The holiday season seemed to start early last week for Boeing, as it secured no fewer than three major firm orders, including the biggest in its history.
FedEx Express, a FedEx Corp. subsidiary, announced the launch of a 48,000-sq-ft facility in the Jebel Ali Free Zone (JAFZA). The new FedEx facility will give customers in the free zone greater connectivity to FedEx’s global network.
The air freight industry needs to quickly adopt the more sophisticated and holistic approaches to security already introduced in the maritime cargo sector, according to Neil Fisher, vice president of Global Security Solutions with IT group Unisys.
In an effort to better guarantee AOG parts shipments within 24 hours, Pratt & Whitney Canada (Booth No. 2704) last month opened a new parts distribution center in Memphis. The new facility's proximity to FedEx's national hub will allow customers to place orders until midnight EST for delivery the next day, according to Raffaele Virgili, vice president of customer service for P&WC.
Breaking for the Independence Day holiday, Congress extended funding for FAA operations and programs for a 14th time. New reauthorization legislation has been bottled up in a conference committee that is wrangling over a knotty problem that has next to nothing to do with the FAA–a little known provision tucked into the House bill that would make it easier for ground workers at FedEx to organize a union.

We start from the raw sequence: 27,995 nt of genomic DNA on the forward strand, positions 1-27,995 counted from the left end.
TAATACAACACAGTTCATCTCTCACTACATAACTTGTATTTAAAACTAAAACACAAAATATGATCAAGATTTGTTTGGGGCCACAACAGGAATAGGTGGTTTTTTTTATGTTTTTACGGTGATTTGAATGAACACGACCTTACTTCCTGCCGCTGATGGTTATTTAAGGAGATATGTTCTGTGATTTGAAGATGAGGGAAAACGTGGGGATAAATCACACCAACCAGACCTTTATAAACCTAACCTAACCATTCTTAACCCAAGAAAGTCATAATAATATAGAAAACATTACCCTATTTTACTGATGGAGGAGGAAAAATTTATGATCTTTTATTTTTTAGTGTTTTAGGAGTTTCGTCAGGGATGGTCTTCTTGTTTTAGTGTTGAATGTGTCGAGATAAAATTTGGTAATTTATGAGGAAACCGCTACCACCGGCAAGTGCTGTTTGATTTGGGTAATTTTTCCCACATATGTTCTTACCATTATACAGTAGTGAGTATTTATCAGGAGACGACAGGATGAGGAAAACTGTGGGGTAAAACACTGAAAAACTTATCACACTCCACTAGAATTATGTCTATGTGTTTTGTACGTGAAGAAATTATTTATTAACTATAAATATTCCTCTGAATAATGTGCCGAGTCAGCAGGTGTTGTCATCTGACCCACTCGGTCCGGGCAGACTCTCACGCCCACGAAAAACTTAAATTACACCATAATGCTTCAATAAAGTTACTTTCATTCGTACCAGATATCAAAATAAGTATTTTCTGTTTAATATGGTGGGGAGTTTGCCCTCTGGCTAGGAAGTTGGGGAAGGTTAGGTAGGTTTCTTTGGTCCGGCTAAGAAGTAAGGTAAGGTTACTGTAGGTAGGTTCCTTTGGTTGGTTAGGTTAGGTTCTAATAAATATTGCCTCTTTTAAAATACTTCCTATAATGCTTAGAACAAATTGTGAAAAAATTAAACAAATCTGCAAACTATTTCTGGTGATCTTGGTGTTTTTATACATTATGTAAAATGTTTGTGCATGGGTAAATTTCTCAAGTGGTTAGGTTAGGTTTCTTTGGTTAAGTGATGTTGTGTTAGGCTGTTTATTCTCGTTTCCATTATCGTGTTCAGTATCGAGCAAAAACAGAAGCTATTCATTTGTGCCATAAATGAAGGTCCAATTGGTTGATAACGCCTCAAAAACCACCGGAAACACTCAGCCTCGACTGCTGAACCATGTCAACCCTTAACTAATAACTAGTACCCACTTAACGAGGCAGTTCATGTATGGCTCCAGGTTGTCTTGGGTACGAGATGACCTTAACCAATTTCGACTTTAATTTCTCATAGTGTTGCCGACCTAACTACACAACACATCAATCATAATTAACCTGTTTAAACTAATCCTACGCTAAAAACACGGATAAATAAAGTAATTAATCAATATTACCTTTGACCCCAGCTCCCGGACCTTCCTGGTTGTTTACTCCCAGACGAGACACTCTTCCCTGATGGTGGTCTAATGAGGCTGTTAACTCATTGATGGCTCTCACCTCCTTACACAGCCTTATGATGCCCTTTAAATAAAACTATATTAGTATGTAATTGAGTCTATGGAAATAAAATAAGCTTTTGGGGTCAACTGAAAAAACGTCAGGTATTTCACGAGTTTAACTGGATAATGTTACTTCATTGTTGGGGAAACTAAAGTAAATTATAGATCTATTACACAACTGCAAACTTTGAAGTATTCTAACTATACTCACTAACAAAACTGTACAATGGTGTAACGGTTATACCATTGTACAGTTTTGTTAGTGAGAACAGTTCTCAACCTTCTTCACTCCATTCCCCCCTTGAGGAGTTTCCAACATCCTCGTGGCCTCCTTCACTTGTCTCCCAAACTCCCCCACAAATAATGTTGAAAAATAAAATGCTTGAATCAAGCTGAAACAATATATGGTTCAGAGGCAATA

Before high-tailing it out of Washington, D.C., last week for what is euphemistically called the Independence Day “district work period,” Congress extended funding for FAA operations and programs for a 14th time.
A multiyear FAA reauthorization bill will be on President Obama’s desk by July 4. That was the prediction last week by Rep. James Oberstar (D-Minn.), chairman of the House Transportation and Infrastructure Committee. According to GovernmentExecutive.com, congressional aides are meeting informally to reach agreement on some lesser differences between House and Senate versions of FAA bills.
After building a parts and rotables inventory worth more than $25 million, Constant Aviation is now making it available to the corporate aviation community. “Under our new Constant Aviation Rotable Exchange (Care) program we have increased our inventory to cover 4,000 line items, including expendable parts and particularly rotable exchanges.
Reports of the demise of the Loadmaster program are unfounded, according to Russ Heil, CEO of Ayres Corp., the Albany, Ga.-based agplane OEM and developer of the Loadmaster. It’s true that in its second quarter 2001 financial statement FedEx stated it had taken a write-off on the Loadmaster and that one FedEx official said the airplane wouldn’t be built.
Ayres Corp. is no more and the prospects for the Loadmaster LM200 are now bleaker than ever. On August 7, GATX Capital, which had been operating Albany, Ga.-based Ayres Corp. using “debtor in possession” financing since Ayres entered Chapter 11 bankruptcy in November last year, foreclosed on the debt-ridden company. As legally required under such a transaction, the name of the company was changed; hence, Ayres Corp.